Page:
Spring Cloud was created to facilitate the development, configuration and operation of distributed systems. The features implemented in Spring Cloud abstract the complexity of distributed systems and reduce the amount of boilerplate code you need to write.
In this post I describe five Spring Cloud capabilities that you might not be aware of. The features in this post are geared towards cloud native applications and and some of them to Kubernetes.
SpringOne Platform (S1P)
While there is still time to register, we’re just a few weeks from SpringOne Platform 2018, the best and largest event on Spring technologies. In this post I also highlight sessions at the event that align with the given topics. SpringOne Platform is a must attend event for Spring developers. Register today with discount code S1P200_DRettori and get $200 off!
1. Spring Cloud Config with Hashicorp Vault as Backend and CredHub
Versioning source code is really a given today. I can’t imagine how much work we would have to do if we didn’t know what version of our code we’re running. Just think about bug fixing, security and compliance to start. Yes, there is a lot of value in versioning source code. And if you’re doing container (read: docker)-based deployments, versioning, and packaging all the dependencies neatly together certainly brings some comfort in knowing that rollbacks can be less painful.
Sometimes I think that if we are going to be honest with ourselves, we often miss taking care of the application configuration the same way we do with the application code and this is why I love Spring Cloud Config. With Spring Cloud Config your applications can get configuration from an external trusted application, the Spring Cloud Config server.
Vault as backend
Vault is a tool to store and manage access to secrets. A secret is simply a piece of data that you want to securely store and retrieve. A secret could be a sensitive url, a password or a certificate. It’s safe to say that Vault is an appealing choice for storing secrets.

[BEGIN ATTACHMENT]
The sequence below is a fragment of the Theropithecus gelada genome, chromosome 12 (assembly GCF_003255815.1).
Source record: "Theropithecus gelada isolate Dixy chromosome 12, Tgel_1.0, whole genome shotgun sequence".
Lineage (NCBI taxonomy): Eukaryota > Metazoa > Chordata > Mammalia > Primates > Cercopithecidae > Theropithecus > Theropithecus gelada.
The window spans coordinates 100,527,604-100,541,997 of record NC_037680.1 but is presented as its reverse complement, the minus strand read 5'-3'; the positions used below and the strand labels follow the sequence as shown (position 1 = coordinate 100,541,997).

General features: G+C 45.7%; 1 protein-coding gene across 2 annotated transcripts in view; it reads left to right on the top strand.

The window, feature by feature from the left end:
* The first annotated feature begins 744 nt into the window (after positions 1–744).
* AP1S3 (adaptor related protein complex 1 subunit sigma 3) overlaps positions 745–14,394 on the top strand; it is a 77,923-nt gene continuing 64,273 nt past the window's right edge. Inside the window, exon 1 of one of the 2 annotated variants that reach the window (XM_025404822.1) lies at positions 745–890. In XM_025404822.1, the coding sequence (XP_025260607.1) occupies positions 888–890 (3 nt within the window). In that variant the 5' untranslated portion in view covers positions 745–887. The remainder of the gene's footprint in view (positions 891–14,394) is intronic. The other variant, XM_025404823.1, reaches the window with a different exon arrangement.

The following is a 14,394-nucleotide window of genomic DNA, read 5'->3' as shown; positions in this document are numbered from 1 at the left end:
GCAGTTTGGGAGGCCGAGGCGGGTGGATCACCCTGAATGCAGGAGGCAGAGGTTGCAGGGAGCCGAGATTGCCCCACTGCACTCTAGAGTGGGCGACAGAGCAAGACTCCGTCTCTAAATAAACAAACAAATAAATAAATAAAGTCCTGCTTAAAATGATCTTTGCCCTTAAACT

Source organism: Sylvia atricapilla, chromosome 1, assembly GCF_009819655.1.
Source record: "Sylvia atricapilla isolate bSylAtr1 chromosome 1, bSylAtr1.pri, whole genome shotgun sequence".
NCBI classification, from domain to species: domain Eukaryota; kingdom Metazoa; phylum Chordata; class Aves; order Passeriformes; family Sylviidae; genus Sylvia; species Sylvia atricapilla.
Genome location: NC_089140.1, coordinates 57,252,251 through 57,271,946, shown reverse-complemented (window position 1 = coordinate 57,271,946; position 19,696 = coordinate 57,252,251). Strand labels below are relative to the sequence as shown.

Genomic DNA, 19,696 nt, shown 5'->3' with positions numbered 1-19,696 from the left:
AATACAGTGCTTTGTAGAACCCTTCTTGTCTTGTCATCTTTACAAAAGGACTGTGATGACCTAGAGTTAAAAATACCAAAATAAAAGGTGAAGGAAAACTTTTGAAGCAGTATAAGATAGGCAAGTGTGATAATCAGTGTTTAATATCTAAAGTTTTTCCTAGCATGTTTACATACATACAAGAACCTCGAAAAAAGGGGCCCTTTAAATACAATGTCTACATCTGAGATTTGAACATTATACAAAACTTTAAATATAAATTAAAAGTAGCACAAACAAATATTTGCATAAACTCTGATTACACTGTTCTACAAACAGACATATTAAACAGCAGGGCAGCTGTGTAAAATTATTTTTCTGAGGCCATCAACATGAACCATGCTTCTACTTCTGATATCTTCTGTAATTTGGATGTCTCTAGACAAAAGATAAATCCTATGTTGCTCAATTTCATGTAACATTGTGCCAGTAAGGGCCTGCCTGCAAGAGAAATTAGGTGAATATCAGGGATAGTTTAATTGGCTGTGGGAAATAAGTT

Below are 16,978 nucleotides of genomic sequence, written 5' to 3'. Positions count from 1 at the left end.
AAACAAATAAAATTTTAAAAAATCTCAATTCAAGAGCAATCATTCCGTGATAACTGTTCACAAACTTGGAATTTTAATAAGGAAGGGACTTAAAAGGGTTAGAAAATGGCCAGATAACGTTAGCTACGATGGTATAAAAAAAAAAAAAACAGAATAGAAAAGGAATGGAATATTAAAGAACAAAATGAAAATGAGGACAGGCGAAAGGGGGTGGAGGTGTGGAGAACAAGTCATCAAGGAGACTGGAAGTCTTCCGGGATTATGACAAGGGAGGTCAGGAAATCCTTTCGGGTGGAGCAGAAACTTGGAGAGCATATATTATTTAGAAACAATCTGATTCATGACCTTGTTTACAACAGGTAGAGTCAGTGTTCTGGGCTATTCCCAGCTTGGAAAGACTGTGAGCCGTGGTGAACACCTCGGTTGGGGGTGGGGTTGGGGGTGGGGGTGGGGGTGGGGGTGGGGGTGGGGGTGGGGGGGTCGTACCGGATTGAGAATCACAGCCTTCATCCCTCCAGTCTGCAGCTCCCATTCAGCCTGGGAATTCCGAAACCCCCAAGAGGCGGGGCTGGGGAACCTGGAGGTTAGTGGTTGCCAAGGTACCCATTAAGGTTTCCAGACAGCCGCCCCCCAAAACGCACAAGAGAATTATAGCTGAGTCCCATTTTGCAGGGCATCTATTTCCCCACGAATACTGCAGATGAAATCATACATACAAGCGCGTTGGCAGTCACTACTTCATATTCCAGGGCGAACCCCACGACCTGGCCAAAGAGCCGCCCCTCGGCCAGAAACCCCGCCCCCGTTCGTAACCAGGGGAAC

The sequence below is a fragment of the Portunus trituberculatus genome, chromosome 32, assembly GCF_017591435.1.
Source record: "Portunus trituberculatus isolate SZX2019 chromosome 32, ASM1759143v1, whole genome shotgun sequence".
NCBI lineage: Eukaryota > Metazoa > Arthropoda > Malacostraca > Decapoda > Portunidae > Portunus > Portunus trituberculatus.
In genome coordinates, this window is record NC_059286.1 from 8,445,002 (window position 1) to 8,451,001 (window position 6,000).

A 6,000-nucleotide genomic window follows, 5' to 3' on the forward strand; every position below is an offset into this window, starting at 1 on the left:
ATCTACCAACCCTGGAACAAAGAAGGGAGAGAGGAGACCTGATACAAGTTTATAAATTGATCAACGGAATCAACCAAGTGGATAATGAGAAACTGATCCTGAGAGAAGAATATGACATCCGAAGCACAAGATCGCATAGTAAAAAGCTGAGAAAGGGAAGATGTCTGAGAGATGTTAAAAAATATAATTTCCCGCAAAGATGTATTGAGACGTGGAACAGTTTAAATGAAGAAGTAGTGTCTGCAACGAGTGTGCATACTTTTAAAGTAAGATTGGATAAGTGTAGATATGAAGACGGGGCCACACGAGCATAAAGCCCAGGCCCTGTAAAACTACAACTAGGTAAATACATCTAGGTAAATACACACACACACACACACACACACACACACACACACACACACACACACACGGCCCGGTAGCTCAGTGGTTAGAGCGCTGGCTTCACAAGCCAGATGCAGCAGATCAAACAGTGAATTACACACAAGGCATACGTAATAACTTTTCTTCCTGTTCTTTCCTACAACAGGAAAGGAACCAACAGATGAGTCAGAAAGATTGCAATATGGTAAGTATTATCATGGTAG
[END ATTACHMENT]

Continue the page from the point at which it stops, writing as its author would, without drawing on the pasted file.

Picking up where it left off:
Vault has become popular with container-based deployments especially due to its integration with Kubernetes.
If you’re currently running your Spring Boot apps with the Cloud Config server, then you can just tell the Config server to use Vault as a backend (see example above). So If you already trust Vault for your secrets and other sensitive information, you can easily continue using it with Spring Cloud Config.
CredHub goes beyond Vault in that is also creates and performs lifecycle management of certificates. While it was initially created to facilitate credential management for Cloud Foundry users, it can also effectively perform that function for Kubernetes environments.
The project Spring CredHub is the recommended option for integrating with CredHub, which can also be run with Kubernetes deployments.
If you want to know more about how CredHub and Kubernetes work together, then make sure you attend SpringOne Platform and this session on using CredHub for Kubernetes deployments on September 25 at 5:00 p.m. in Maryland Ballroom D.
For more details also about Spring Cloud Config, which is part of the Spring Cloud Services suite of projects check this session by Chris Sterling on September 25th, at 2:00pm in National Harbor 2-3.
2. Open Service Broker API - Developing Services with Spring Cloud
Microservices architectures allow business to expose functionalities that were once only used in the context of a single business transaction. The result is that companies are producing more services for internal and external consumption today than ever before. Abstracting the mechanics of these services makes them more accessible and easier to provision and use. The Open Service Broker API (OSBAPI) is one of my favorite abstractions.
OSBAPI was initially created as part of the open source Cloud Foundry project. It allows SaaS, ISVs (and anyone) to offer their services to developers on any platform. The services look the same to developers, whether they are using PCF or any other platform, making them easy to consume. The OSBAPI is used by Pivotal, Google, Red Hat, SAP others through the Open Service Broker API initiative.
If you’re new to the OSBAPI, its objective is to define a contract between a service provider and a service consumer. To give you a quick example, if you want to use Google Pub/Sub, you can rely on the Open Service Broker API to create the necessary cloud infrastructure so that you, as a consumer, would then just use the service.